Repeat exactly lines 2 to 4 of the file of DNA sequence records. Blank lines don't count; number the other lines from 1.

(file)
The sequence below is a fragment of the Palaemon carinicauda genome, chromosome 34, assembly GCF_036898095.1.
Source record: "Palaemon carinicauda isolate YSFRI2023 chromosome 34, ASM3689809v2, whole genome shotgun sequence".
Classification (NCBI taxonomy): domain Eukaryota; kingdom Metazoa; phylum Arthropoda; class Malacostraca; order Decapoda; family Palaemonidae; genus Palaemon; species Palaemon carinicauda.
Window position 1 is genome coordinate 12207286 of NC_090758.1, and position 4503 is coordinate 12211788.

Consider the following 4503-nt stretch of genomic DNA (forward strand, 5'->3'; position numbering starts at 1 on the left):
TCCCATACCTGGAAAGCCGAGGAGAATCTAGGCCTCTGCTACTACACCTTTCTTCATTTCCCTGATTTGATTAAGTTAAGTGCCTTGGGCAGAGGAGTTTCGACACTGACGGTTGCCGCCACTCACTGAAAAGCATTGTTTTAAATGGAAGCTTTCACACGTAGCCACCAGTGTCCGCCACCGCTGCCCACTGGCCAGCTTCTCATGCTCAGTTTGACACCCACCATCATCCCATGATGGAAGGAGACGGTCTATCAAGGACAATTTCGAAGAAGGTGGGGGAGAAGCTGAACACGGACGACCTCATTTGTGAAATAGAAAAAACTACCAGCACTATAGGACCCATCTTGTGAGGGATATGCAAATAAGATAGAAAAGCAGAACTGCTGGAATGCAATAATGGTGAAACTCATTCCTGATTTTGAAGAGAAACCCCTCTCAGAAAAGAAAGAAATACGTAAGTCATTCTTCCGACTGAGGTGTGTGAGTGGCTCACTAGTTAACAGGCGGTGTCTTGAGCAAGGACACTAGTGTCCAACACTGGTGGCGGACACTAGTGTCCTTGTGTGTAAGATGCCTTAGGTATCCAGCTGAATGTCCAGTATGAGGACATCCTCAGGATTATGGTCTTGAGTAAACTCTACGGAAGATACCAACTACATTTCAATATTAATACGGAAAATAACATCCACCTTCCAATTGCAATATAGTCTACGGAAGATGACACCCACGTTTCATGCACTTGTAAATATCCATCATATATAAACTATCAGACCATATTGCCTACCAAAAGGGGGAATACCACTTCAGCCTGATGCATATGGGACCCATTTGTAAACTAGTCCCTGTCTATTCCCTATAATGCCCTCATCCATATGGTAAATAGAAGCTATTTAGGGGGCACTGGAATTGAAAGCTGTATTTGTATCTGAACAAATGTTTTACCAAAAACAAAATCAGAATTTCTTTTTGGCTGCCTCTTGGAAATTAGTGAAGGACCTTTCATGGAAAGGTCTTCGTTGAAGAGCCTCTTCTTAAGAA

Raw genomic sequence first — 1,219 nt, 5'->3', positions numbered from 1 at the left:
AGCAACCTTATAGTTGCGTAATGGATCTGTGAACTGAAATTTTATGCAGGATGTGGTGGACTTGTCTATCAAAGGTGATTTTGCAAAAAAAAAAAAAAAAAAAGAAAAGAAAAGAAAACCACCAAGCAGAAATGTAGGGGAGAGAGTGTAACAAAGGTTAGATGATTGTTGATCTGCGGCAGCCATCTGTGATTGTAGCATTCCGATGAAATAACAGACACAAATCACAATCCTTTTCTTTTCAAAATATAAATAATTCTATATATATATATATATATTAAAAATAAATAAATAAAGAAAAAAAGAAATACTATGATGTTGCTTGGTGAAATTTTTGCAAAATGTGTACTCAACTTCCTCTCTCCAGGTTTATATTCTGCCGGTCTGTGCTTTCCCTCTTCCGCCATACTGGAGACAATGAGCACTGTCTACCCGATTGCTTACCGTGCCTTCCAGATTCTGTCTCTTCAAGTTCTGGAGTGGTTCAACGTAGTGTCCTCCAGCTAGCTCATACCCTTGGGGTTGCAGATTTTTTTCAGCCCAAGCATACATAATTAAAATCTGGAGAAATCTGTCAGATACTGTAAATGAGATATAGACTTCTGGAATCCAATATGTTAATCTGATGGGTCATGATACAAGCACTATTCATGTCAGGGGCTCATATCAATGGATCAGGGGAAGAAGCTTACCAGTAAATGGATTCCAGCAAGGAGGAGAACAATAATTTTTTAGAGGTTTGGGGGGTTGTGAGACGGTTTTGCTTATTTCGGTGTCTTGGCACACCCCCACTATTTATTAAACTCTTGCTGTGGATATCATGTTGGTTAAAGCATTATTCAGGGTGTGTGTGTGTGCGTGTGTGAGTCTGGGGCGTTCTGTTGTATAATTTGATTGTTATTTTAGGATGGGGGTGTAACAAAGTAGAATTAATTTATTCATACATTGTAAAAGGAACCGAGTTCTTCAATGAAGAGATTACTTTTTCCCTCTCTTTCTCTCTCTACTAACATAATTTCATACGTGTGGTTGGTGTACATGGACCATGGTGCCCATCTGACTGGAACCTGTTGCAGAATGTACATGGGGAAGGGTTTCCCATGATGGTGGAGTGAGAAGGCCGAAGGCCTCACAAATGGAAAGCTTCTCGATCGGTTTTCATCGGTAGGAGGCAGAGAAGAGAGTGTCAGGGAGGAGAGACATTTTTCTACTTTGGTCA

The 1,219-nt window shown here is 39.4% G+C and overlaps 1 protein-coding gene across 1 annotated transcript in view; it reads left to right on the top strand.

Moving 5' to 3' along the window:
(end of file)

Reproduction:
Source record: "Palaemon carinicauda isolate YSFRI2023 chromosome 34, ASM3689809v2, whole genome shotgun sequence".
Classification (NCBI taxonomy): domain Eukaryota; kingdom Metazoa; phylum Arthropoda; class Malacostraca; order Decapoda; family Palaemonidae; genus Palaemon; species Palaemon carinicauda.
Window position 1 is genome coordinate 12207286 of NC_090758.1, and position 4503 is coordinate 12211788.